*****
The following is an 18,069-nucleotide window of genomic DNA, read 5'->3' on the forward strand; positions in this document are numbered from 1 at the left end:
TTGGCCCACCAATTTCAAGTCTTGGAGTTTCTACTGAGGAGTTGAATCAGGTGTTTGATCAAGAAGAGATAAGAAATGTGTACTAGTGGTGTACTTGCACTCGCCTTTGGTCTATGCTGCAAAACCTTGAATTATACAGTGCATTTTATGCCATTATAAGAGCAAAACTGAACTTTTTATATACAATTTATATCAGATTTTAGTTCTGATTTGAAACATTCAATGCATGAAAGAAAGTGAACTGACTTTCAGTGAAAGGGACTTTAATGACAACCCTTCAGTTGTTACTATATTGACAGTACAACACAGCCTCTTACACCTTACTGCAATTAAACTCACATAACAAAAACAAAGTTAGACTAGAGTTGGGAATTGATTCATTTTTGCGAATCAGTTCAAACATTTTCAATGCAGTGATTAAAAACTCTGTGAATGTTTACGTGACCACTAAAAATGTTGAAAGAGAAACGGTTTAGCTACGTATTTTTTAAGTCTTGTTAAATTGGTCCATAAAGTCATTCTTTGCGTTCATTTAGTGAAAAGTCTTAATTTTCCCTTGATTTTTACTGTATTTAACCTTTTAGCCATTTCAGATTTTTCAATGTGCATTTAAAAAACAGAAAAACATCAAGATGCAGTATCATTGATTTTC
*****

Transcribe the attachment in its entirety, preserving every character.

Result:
The following is an 18,069-nucleotide window of genomic DNA, read 5'->3' on the forward strand; positions in this document are numbered from 1 at the left end:
TTGGCCCACCAATTTCAAGTCTTGGAGTTTCTACTGAGGAGTTGAATCAGGTGTTTGATCAAGAAGAGATAAGAAATGTGTACTAGTGGTGTACTTGCACTCGCCTTTGGTCTATGCTGCAAAACCTTGAATTATACAGTGCATTTTATGCCATTATAAGAGCAAAACTGAACTTTTTATATACAATTTATATCAGATTTTAGTTCTGATTTGAAACATTCAATGCATGAAAGAAAGTGAACTGACTTTCAGTGAAAGGGACTTTAATGACAACCCTTCAGTTGTTACTATATTGACAGTACAACACAGCCTCTTACACCTTACTGCAATTAAACTCACATAACAAAAACAAAGTTAGACTAGAGTTGGGAATTGATTCATTTTTGCGAATCAGTTCAAACATTTTCAATGCAGTGATTAAAAACTCTGTGAATGTTTACGTGACCACTAAAAATGTTGAAAGAGAAACGGTTTAGCTACGTATTTTTTAAGTCTTGTTAAATTGGTCCATAAAGTCATTCTTTGCGTTCATTTAGTGAAAAGTCTTAATTTTCCCTTGATTTTTACTGTATTTAACCTTTTAGCCATTTCAGATTTTTCAATGTGCATTTAAAAAACAGAAAAACATCAAGATGCAGTATCATTGATTTTC